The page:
The best non-fiction books of 2019

Every year our staff vote for their favourite books, albums, films and TV shows of the past 12 months. Here are our top 10 non-fiction books of the year, voted for by Readings’ staff, and displayed in no particular order.

(You can find all our best picks for books, music & DVDs of 2019 here.)

Three Women by Lisa Taddeo

Three Women is an incredibly accomplished piece of writing, and a unique exploration of some of the ways in which women’s inner lives have become obscured by public discourses of sexuality. Revealing and intimate, and told with a deep respect for its three subjects, Lisa Taddeo writes a new language of female desire.

Sand Talk by Tyson Yunkaporta

At a time of crisis around the world, Tyson Yunkaporta’s Sand Talk is a provocation to recognise the unique perspectives that are offered by Indigenous modes of thinking. It comes with a further provocation: that Indigenous knowledge be used to find our ways towards a sustainable future. A timely and long-overdue recalibration.

See What You Made Me Do by Jess Hill

Award-winning writer Jess Hill’s meticulously researched account of the national shame that is domestic violence in Australia, this book is a compelling rallying call for change. Taking in personal stories told in social context, alongside dissections of bureaucratic systems that fail time and again, this is long-form journalism at its absolute best.

White Tears, Brown Scars by Ruby Hamad

White Tears, Brown Scars is Ruby Hamad’s challenge to mainstream/white Western feminism. Referring to the way that white women’s performance of victimhood – and refusal to acknowledge their part in racial oppression – continues to silence women of colour, this book exposes unresolved issues at the intersection of race and gender.

Guest House for Young Widows by Azadeh Moaveni

Guest House for Young Widows is Azadeh Moaveni’s brilliant account of the lives of thirteen women who travelled to join ISIS in Syria. It is also an authoritative political history of what has been going on in the Middle East over the last decade. An exceptional piece of narrative nonfiction, told with great empathy.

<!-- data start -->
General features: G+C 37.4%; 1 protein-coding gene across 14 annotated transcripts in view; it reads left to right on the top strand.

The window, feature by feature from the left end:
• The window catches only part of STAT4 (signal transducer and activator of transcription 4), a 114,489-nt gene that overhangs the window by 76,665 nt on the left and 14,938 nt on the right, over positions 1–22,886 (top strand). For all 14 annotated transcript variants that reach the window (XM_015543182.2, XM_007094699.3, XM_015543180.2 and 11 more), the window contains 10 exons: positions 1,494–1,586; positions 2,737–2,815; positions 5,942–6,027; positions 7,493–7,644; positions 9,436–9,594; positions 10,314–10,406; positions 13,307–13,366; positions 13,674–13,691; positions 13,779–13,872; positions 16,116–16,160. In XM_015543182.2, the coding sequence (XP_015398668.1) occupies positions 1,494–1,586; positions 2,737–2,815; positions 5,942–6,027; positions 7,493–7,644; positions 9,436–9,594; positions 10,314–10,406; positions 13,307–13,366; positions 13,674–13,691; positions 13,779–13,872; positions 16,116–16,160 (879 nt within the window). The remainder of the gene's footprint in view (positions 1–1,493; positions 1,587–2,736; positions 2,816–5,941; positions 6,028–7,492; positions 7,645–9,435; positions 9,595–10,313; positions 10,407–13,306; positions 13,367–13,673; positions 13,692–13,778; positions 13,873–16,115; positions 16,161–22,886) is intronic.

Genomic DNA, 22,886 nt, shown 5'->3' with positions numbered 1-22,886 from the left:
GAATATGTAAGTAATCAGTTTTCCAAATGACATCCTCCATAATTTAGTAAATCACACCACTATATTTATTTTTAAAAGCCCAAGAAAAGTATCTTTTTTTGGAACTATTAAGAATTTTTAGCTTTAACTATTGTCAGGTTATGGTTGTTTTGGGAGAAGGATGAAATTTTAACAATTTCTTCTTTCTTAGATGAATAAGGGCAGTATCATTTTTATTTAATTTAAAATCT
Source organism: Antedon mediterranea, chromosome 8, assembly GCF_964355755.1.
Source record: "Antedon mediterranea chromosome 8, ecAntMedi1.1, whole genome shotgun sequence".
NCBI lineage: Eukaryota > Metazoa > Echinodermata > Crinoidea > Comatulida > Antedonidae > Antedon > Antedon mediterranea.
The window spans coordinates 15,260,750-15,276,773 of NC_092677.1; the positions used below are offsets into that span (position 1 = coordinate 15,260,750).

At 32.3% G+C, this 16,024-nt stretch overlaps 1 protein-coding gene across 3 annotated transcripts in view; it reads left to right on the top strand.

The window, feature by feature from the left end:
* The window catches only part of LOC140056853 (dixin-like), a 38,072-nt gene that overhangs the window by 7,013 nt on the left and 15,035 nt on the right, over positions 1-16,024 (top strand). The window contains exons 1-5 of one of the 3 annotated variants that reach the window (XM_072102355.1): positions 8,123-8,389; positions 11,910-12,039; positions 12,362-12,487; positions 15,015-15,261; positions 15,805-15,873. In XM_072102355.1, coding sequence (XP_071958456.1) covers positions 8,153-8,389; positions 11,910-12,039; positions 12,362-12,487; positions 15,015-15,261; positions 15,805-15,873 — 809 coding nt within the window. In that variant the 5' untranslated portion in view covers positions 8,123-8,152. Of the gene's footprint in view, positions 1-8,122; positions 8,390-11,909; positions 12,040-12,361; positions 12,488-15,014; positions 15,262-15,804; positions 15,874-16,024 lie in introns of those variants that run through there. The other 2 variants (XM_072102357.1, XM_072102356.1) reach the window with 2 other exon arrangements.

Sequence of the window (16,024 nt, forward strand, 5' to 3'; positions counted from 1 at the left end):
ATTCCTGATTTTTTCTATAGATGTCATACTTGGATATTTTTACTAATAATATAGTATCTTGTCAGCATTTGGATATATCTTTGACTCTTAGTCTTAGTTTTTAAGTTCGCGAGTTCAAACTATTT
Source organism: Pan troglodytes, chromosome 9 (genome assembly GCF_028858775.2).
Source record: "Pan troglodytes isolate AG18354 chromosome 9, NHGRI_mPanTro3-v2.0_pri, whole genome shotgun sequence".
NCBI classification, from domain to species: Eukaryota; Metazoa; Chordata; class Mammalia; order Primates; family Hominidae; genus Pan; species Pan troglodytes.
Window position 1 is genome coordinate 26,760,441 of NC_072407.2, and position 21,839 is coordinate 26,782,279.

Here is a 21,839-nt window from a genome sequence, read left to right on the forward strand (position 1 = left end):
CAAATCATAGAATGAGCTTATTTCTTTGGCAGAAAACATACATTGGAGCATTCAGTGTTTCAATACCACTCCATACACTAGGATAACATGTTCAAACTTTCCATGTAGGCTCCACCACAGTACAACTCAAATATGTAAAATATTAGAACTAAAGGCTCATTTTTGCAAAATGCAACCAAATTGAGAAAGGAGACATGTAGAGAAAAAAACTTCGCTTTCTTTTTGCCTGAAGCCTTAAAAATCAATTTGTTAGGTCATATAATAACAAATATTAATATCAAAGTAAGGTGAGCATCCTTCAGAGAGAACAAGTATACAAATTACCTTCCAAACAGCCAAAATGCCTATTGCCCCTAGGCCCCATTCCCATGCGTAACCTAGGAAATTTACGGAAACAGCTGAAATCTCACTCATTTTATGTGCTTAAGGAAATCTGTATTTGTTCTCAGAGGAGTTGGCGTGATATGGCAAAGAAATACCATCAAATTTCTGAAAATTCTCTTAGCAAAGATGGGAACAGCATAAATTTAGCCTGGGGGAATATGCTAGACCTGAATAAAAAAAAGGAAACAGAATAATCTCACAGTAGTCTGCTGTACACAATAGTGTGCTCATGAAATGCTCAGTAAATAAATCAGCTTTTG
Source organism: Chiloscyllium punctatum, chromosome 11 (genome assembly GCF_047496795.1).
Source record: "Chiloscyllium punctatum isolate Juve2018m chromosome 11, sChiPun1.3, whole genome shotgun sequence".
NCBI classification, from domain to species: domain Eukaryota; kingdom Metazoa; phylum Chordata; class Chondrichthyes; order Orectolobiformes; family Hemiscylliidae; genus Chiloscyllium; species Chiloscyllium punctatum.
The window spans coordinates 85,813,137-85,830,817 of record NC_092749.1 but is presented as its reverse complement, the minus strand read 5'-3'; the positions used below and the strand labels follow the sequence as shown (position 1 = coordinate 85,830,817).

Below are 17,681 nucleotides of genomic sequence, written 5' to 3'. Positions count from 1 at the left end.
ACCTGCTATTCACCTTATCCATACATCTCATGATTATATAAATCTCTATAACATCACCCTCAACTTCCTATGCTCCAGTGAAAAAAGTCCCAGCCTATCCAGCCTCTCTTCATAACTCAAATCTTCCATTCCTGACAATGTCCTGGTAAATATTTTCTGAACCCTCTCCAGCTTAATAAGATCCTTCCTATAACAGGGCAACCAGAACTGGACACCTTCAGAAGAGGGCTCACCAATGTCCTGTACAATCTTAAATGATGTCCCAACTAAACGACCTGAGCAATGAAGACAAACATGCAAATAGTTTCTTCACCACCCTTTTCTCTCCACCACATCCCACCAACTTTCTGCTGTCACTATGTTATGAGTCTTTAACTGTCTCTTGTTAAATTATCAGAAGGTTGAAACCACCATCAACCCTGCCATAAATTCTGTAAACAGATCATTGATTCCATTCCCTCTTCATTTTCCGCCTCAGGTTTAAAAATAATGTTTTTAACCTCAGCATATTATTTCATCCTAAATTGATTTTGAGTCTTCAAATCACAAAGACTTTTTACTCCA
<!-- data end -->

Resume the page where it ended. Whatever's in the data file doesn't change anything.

Penny Wong: Passion and Principle by Margaret Simons

Margaret Simons is one of Australia’s most respected journalists, and here she tells the life story of one of Australia’s most respected politicians. Based on exhaustive research and many hours of interviews conducted with friends, family, and colleagues from across the political spectrum, this book is a fascinating study of an Australian political powerhouse.

Year of the Monkey by Patti Smith

Musician, songwriter, poet, and author, Patti Smith is one of the true artists of our age, and Year of the Monkey is her account of a difficult year. Written as a reflection on mortality, loss and aging, against the backdrop of 2016’s political turmoil, the narrative moves between everyday experiences, memory and dreams. This is Patti Smith at her poetic finest.

The Uninhabitable Earth by David Wallace-Wells

Just when you thought you were sufficiently live to the environmental crisis humanity faces or is already enduring, along comes David Wallace-Wells to put the very real prospect of an uninhabitable planet into your consciousness. This book is designed to shock readers out of complacency and incite action, as we enter a new era for humanity and the Earth.

Finding the Heart of the Nation by Thomas Mayor

This gorgeously illustrated book is a celebration of the Uluru Statement from the Heart, the result of an historic meeting of more than two hundred and fifty Indigenous leaders in 2017 which outlines a pathway to constitutional recognition, treaty, and acknowledgement of Australia’s First Peoples. Thomas Mayor’s account is an important record of that achievement.

Trick Mirror by Jia Tolentino

An accomplished collection of essays from a rising star of her generation, Trick Mirror is an excursion in contemporary cultural critique. From reality TV and the internet, to the status of identity, feminism, and womanhood in this political moment, Jia Tolentino writes with the aplomb of the best essayists.